Phillies look for answers after down year
PHILADELPHIA (AP) — Built to win now, the Philadelphia Phillies crumbled without their biggest star players.
The Phillies' streak of five consecutive NL East titles ended and so did their run of nine straight winning seasons after an 81-81 finish that seemed like a decent accomplishment given their awful first half.
Injuries to Ryan Howard, Chase Utley and Roy Halladay were too much for Philadelphia to overcome. The Phillies struggled to replace their Nos. 3-4 hitters who combined to miss 160 games to start the season, and sorely missed their No. 1 ace for a two-month stretch in the middle.
But can this down year be entirely blamed on injuries or are the Phillies trending downward?
"We have a talented group of guys and injury did play a part," general manager Ruben Amaro Jr. said Thursday. "I don't like to use that as an excuse, but it is what it is. Be that as it may, we no longer are National League East champions. That goes to the Washington Nationals. We have to knock them off. We have a lot of work to do."
Jimmy Rollins, the former NL MVP, once proclaimed the Phillies were the team to beat in the division before they even began their title run. Then they went out and conquered the East, winning a World Series championship along the way. Rollins isn't ready to concede that the Nationals are the best team in the East, even though they finished with a major league-best 98 wins.
"With us being healthy, they're still second place," Rollins
That's a bold statement for sure. Rollins, however, has a point.
The Phillies played their best baseball during a 7½-week stretch from July 31 to Sept. 21, going 31-17 to climb back into the postseason race after falling to a season-worst 14 games under .500 right after the All-Star break.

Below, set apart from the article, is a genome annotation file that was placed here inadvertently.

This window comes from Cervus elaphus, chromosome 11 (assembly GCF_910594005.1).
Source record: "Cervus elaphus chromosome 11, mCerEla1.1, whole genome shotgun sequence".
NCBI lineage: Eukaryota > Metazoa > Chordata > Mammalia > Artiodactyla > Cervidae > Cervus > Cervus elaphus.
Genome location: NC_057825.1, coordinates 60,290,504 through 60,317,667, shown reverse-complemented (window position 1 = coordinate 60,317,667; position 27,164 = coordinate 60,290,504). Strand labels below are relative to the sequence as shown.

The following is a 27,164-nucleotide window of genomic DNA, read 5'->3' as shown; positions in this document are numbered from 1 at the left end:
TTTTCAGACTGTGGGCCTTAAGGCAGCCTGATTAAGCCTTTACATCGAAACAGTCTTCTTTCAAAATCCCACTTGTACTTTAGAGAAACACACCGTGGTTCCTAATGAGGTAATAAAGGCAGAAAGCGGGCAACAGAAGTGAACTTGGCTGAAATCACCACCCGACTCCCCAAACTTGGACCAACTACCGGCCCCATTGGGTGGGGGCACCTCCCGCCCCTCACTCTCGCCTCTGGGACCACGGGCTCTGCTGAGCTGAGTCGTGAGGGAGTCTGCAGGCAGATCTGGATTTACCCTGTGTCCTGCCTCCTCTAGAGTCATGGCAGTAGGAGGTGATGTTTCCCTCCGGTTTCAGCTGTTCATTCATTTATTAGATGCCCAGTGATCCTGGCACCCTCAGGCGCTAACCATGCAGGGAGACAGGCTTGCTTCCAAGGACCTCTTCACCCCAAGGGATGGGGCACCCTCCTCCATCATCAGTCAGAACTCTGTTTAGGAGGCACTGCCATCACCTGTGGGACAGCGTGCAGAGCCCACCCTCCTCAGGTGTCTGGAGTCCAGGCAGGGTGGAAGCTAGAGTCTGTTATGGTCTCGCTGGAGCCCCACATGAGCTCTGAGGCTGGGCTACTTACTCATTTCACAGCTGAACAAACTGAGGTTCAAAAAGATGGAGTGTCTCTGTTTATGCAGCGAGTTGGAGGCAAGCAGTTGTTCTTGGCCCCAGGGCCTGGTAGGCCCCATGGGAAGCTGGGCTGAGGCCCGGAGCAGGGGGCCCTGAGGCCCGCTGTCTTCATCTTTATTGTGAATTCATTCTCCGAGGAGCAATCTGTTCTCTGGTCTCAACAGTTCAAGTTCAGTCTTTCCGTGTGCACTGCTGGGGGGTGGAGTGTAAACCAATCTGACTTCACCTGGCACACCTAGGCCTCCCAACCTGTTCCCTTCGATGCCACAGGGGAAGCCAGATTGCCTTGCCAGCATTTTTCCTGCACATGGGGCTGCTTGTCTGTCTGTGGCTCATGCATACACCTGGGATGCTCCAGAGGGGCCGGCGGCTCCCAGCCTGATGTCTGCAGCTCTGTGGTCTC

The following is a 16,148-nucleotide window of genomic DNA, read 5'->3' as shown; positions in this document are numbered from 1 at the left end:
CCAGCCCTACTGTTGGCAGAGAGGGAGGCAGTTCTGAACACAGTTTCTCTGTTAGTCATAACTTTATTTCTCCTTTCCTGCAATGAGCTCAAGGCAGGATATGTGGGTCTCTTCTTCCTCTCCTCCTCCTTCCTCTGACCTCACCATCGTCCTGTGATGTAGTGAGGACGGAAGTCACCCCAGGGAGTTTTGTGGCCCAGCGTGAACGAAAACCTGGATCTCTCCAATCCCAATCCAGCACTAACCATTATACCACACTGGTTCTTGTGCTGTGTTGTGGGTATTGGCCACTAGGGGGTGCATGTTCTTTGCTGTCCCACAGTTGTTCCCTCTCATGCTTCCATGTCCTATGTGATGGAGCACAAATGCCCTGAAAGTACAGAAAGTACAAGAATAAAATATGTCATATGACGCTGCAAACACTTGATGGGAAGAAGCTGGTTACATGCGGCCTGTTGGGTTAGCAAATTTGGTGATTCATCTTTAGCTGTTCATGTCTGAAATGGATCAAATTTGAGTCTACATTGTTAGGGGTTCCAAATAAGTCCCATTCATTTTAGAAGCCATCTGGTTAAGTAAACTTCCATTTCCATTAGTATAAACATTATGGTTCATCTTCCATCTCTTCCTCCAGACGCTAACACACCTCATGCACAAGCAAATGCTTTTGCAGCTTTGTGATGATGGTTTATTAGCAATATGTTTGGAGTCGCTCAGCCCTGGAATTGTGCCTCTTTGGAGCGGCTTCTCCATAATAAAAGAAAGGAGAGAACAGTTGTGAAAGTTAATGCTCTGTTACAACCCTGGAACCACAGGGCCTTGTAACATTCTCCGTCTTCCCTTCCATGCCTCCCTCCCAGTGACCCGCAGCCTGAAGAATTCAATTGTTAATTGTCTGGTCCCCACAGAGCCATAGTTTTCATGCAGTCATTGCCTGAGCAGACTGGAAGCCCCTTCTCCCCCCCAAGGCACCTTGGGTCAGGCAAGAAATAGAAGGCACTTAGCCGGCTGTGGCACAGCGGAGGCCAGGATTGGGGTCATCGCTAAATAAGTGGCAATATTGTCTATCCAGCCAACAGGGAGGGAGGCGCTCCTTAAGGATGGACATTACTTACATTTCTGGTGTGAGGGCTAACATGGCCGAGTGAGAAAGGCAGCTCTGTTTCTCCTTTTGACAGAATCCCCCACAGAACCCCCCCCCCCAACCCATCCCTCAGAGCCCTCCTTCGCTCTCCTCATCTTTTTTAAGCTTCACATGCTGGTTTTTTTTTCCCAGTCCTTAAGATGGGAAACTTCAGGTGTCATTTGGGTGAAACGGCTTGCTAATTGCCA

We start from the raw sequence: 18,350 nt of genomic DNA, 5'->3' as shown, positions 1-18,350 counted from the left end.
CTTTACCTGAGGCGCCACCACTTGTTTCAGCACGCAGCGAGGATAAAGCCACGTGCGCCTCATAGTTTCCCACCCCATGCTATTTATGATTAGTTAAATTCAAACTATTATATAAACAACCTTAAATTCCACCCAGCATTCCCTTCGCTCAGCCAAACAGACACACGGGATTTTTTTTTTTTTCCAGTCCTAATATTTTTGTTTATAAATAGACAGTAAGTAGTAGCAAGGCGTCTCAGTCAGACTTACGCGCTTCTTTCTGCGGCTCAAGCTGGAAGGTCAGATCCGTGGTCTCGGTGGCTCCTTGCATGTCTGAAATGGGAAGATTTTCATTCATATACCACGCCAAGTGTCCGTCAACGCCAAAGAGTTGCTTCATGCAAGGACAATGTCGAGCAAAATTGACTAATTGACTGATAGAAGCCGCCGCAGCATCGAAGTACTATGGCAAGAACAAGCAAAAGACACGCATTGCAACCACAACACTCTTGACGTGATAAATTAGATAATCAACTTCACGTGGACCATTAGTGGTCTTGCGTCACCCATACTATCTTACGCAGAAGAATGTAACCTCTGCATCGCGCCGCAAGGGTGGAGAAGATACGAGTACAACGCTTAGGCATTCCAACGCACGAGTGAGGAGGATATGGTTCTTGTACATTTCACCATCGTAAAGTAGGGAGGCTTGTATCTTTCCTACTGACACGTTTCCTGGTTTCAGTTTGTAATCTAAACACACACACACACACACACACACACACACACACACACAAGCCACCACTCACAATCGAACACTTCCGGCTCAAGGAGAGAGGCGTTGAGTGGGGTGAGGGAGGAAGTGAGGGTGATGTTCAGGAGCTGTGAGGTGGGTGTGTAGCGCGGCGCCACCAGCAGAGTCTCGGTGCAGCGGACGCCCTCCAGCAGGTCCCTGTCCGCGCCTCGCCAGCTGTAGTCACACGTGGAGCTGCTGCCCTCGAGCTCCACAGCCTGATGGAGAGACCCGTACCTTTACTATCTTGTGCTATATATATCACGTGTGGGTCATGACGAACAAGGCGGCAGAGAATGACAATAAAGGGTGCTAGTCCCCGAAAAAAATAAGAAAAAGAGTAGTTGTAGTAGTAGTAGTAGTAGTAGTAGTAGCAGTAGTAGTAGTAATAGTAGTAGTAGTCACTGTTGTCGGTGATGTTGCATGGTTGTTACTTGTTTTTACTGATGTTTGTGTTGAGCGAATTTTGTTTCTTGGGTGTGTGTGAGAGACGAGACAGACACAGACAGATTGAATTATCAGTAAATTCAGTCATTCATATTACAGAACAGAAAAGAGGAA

They were 13 games out of a wild-card spot when they traded two-time All-Star outfielders Hunter Pence and Shane Victorino hours before the non-waiver deadline, and were already looking ahead to 2013.
Then they started winning as Utley and Howard found their groove, Rollins got hot and others contributed. A seven-game winning streak had the Phillies within three games of St. Louis for the second-wild card berth on Sept. 13. After losing three of four to lowly Houston, the Phillies won four in a row to get to a season-best three games over .500. They again were three games behind the Cardinals with 11 to play only to lose seven of the last 11.
"We got ourselves in a pretty big hole early," pitcher Cliff Lee said. "It was too big of a hole to dig ourselves out of. We played really well in the second half, made our season definitely more respectable, but considering how bad we were in the first half, we were very fortunate to be where we were these past few weeks."
Since winning the franchise's second World Series title in 2008, the Phillies have taken one step backward each season. They lost to the New York Yankees in six games in the 2009 World Series, lost to the San Francisco Giants in six games in the 2010 NLCS, lost to the St. Louis Cardinals in five games in the 2011 NL division series.